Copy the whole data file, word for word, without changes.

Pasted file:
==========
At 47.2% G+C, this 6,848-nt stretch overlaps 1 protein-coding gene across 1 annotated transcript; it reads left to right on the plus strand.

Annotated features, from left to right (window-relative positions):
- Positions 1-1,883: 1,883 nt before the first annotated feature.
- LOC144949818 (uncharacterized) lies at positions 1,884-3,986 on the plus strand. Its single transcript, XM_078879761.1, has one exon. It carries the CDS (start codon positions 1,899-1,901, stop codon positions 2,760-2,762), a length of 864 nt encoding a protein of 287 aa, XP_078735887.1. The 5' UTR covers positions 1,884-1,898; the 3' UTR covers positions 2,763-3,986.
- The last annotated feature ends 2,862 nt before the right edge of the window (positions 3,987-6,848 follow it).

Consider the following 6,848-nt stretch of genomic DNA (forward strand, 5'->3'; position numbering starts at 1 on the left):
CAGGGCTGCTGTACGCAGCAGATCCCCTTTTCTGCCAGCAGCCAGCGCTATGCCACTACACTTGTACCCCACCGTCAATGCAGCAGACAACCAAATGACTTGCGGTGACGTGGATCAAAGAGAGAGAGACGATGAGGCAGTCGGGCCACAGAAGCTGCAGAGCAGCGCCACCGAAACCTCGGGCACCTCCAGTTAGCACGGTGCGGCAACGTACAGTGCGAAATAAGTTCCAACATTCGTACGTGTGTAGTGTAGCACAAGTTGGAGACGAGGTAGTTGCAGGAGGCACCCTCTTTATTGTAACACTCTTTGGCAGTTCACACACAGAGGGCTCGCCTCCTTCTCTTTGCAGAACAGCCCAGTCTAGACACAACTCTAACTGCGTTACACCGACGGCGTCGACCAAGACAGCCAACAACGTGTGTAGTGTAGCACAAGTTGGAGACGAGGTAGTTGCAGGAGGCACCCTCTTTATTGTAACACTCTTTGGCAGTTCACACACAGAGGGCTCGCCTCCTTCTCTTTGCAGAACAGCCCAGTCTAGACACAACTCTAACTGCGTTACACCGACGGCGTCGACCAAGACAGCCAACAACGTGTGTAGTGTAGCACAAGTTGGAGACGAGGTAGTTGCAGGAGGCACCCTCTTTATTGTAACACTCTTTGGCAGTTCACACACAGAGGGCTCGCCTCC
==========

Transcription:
At 47.2% G+C, this 6,848-nt stretch overlaps 1 protein-coding gene across 1 annotated transcript; it reads left to right on the plus strand.

Annotated features, from left to right (window-relative positions):
- Positions 1-1,883: 1,883 nt before the first annotated feature.
- LOC144949818 (uncharacterized) lies at positions 1,884-3,986 on the plus strand. Its single transcript, XM_078879761.1, has one exon. It carries the CDS (start codon positions 1,899-1,901, stop codon positions 2,760-2,762), a length of 864 nt encoding a protein of 287 aa, XP_078735887.1. The 5' UTR covers positions 1,884-1,898; the 3' UTR covers positions 2,763-3,986.
- The last annotated feature ends 2,862 nt before the right edge of the window (positions 3,987-6,848 follow it).

Consider the following 6,848-nt stretch of genomic DNA (forward strand, 5'->3'; position numbering starts at 1 on the left):
CAGGGCTGCTGTACGCAGCAGATCCCCTTTTCTGCCAGCAGCCAGCGCTATGCCACTACACTTGTACCCCACCGTCAATGCAGCAGACAACCAAATGACTTGCGGTGACGTGGATCAAAGAGAGAGAGACGATGAGGCAGTCGGGCCACAGAAGCTGCAGAGCAGCGCCACCGAAACCTCGGGCACCTCCAGTTAGCACGGTGCGGCAACGTACAGTGCGAAATAAGTTCCAACATTCGTACGTGTGTAGTGTAGCACAAGTTGGAGACGAGGTAGTTGCAGGAGGCACCCTCTTTATTGTAACACTCTTTGGCAGTTCACACACAGAGGGCTCGCCTCCTTCTCTTTGCAGAACAGCCCAGTCTAGACACAACTCTAACTGCGTTACACCGACGGCGTCGACCAAGACAGCCAACAACGTGTGTAGTGTAGCACAAGTTGGAGACGAGGTAGTTGCAGGAGGCACCCTCTTTATTGTAACACTCTTTGGCAGTTCACACACAGAGGGCTCGCCTCCTTCTCTTTGCAGAACAGCCCAGTCTAGACACAACTCTAACTGCGTTACACCGACGGCGTCGACCAAGACAGCCAACAACGTGTGTAGTGTAGCACAAGTTGGAGACGAGGTAGTTGCAGGAGGCACCCTCTTTATTGTAACACTCTTTGGCAGTTCACACACAGAGGGCTCGCCTCC